A career objective, often listed as objective only on your resume, is a statement of your career goals. It sounds simple – you want to get a good job, utilize your experience and education, and get paid well. However, this is the most difficult part of the resume to compose, as you are limited to one to two sentences in which you are expected to convey your professional expertise, expectations from a job and an organization, as well as goals for your professional growth. Doesn’t sound so easy now, does it?

The most common mistake people make is not listing an objective. Most people operate under the assumption that the objective is not necessary to include in a resume because it states the obvious – your objective is to get the job you are applying for. However, this is a big misconception. Employers are looking for an objective; they want to know what it is that you are looking for in order to determine whether or not you are a good match for their company.

The second most common mistake is including a career objective that doesn’t actually express your goals and your qualification. For example, a statement like the one below is commonly used is resumes:

“To obtain a position where my experience and education can be utilized and expanded.”

If you examine this statement, you will find it doesn’t say anything specific about what you are looking for in terms of professional growth. Avoid using generic statements like this. They will hurt you more than help you in your job search, because your employer will be left with an impression that you don’t have a set a goal in mind.

Now that you know what not to do, here are some helpful tips on creating a winning career objective that will get your resume noticed and get your foot in the door. First, make your career objective personal. Think of your whole resume as a sales tool; your career objective is your opening statement. You want your employer to know what you want, not just restate what other people want. Second, you want to state your commitment to your career goal. If you are unsure of what you want, how is your employer to believe that you really want the job at their organization and you are not just applying because you want to get out of your current work environment? Don’t be afraid to state what you want from a job and from an organization. Third, while you want to state your commitment, you also want to show that you are willing to take action to achieve your goal. Indicate what direction or action you are willing to take in order to accomplish your career objective. Fourth and most important factor in a successful career objective is being specific about what you are looking for in a work situation. While you can say that you are looking for a “challenging” environment, this doesn’t mean anything to your employer, as people define challenges in various ways. Avoid using generic and broad terms. Simply state what you want, and what you are willing to do to get it.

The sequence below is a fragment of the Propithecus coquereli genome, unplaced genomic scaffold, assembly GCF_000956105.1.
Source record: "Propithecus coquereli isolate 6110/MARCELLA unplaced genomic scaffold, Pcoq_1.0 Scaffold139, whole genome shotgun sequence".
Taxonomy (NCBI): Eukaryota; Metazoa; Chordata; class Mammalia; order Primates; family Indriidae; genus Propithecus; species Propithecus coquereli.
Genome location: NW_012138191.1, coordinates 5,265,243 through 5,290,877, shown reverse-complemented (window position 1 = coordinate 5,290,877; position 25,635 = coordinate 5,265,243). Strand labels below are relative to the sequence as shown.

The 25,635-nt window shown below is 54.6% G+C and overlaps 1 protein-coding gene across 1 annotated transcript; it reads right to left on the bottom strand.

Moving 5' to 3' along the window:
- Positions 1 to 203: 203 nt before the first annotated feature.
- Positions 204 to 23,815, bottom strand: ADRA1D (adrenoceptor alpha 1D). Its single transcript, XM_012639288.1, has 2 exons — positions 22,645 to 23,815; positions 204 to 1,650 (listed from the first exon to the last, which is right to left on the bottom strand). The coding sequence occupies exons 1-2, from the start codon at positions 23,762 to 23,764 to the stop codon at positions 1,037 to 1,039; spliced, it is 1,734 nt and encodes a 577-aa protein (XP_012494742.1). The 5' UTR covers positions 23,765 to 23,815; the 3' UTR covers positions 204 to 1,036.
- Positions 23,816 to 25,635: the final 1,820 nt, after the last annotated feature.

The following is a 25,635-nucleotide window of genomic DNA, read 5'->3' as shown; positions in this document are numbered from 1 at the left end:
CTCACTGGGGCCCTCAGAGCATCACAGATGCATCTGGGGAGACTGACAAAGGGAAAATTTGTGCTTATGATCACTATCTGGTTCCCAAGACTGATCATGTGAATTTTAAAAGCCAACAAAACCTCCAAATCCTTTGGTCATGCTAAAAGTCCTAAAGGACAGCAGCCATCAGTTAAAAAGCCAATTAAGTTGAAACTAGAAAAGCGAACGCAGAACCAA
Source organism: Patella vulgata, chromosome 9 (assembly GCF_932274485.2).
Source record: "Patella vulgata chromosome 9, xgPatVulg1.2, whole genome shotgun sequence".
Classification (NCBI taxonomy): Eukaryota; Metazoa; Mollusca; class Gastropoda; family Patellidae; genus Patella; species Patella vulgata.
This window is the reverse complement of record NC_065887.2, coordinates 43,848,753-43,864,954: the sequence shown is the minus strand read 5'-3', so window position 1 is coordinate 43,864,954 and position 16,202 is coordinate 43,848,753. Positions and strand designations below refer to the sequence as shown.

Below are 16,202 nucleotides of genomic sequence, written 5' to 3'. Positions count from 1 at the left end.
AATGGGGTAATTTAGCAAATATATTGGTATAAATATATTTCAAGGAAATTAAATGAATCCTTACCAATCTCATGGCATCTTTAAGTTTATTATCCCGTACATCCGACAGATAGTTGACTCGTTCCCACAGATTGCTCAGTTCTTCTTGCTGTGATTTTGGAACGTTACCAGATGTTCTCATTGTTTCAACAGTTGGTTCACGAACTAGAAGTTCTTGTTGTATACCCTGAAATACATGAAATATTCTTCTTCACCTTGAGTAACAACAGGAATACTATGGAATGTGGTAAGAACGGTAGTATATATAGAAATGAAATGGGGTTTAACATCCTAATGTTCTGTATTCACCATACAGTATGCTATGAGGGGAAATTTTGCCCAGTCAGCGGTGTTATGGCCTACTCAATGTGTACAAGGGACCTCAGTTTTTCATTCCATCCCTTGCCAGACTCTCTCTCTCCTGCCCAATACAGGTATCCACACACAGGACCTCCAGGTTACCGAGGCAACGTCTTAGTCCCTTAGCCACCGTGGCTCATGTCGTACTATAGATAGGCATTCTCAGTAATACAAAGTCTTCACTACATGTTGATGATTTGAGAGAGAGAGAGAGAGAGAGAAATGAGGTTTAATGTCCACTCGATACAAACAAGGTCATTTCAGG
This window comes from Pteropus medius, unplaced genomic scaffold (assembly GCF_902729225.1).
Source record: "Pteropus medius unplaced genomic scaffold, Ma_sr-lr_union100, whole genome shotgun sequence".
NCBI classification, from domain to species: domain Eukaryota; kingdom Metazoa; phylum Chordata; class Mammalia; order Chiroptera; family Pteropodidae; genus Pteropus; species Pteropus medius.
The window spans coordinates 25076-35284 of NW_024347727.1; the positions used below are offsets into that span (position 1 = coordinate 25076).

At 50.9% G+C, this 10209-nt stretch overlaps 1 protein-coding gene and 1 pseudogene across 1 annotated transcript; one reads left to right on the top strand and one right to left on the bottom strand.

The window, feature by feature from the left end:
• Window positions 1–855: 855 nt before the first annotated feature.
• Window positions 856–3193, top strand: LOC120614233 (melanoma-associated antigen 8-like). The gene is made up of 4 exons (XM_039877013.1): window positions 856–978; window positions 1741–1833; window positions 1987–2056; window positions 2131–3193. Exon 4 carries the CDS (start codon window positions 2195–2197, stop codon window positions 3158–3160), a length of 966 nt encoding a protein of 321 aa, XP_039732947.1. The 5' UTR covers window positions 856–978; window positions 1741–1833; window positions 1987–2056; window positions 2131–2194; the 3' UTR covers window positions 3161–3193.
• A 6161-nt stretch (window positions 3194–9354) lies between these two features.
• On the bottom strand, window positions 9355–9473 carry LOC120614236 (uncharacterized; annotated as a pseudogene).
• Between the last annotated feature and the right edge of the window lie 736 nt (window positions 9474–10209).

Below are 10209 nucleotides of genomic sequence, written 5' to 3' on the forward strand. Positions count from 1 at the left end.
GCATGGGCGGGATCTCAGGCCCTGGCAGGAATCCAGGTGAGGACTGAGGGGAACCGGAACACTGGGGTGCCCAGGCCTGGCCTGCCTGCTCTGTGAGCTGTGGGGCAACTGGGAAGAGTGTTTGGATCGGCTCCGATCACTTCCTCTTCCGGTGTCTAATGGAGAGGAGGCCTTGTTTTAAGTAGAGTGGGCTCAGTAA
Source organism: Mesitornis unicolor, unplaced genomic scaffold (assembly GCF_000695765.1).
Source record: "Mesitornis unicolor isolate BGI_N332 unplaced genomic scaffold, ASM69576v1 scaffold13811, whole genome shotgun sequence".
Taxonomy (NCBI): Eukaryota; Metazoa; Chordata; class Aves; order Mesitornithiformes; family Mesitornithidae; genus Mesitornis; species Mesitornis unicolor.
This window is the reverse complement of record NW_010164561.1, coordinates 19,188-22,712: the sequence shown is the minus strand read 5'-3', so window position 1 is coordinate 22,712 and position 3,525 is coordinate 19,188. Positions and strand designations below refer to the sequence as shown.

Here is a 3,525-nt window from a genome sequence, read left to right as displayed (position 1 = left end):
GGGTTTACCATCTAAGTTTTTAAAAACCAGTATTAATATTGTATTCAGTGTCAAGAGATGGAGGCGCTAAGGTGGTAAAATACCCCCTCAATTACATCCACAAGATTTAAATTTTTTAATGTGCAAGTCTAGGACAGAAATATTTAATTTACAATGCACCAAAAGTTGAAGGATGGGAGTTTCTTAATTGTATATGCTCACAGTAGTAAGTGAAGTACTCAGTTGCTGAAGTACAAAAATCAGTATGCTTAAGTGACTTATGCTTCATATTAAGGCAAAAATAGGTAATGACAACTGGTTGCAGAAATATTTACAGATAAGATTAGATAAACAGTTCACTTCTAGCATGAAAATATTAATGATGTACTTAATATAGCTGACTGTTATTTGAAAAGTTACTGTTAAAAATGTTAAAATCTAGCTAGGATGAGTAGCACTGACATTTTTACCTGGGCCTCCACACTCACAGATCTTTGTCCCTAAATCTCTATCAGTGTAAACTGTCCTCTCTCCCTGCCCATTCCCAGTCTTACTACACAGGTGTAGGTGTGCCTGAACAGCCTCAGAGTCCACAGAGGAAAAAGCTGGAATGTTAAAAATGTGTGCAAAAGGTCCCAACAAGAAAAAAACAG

Keeping in mind these criteria, let’s revise the above career objective statement so that it effectively states what you want.

“To obtain a position of a sales representative in a health insurance industry, where I can utilize my management and customer relations skills, with the opportunity for performance-based advancement.”

This statement tells a potential employer that you know what kind of job you want, what experience you have in order to get the position, and what you are willing do to become a successful professional with the company. Thus, you have just created a winning career objective for your resume.